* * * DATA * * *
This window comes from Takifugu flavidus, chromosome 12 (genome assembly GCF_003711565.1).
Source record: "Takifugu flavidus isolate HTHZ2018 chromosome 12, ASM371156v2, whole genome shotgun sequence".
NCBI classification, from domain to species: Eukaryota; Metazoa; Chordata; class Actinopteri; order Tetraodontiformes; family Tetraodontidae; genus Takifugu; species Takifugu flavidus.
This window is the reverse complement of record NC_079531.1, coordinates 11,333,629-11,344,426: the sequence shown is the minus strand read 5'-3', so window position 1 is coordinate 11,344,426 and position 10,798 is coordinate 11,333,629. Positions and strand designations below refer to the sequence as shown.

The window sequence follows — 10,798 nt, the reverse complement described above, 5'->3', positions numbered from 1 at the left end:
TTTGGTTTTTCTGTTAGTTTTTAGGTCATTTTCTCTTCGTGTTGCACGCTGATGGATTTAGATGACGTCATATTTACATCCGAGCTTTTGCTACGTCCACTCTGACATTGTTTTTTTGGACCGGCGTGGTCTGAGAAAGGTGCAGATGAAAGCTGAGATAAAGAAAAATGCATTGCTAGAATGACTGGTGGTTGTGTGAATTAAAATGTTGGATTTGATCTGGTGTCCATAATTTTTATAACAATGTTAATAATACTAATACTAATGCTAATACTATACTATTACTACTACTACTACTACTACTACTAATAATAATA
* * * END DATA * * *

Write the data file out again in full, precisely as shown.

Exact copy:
This window comes from Takifugu flavidus, chromosome 12 (genome assembly GCF_003711565.1).
Source record: "Takifugu flavidus isolate HTHZ2018 chromosome 12, ASM371156v2, whole genome shotgun sequence".
NCBI classification, from domain to species: Eukaryota; Metazoa; Chordata; class Actinopteri; order Tetraodontiformes; family Tetraodontidae; genus Takifugu; species Takifugu flavidus.
This window is the reverse complement of record NC_079531.1, coordinates 11,333,629-11,344,426: the sequence shown is the minus strand read 5'-3', so window position 1 is coordinate 11,344,426 and position 10,798 is coordinate 11,333,629. Positions and strand designations below refer to the sequence as shown.

The window sequence follows — 10,798 nt, the reverse complement described above, 5'->3', positions numbered from 1 at the left end:
TTTGGTTTTTCTGTTAGTTTTTAGGTCATTTTCTCTTCGTGTTGCACGCTGATGGATTTAGATGACGTCATATTTACATCCGAGCTTTTGCTACGTCCACTCTGACATTGTTTTTTTGGACCGGCGTGGTCTGAGAAAGGTGCAGATGAAAGCTGAGATAAAGAAAAATGCATTGCTAGAATGACTGGTGGTTGTGTGAATTAAAATGTTGGATTTGATCTGGTGTCCATAATTTTTATAACAATGTTAATAATACTAATACTAATGCTAATACTATACTATTACTACTACTACTACTACTACTACTAATAATAATA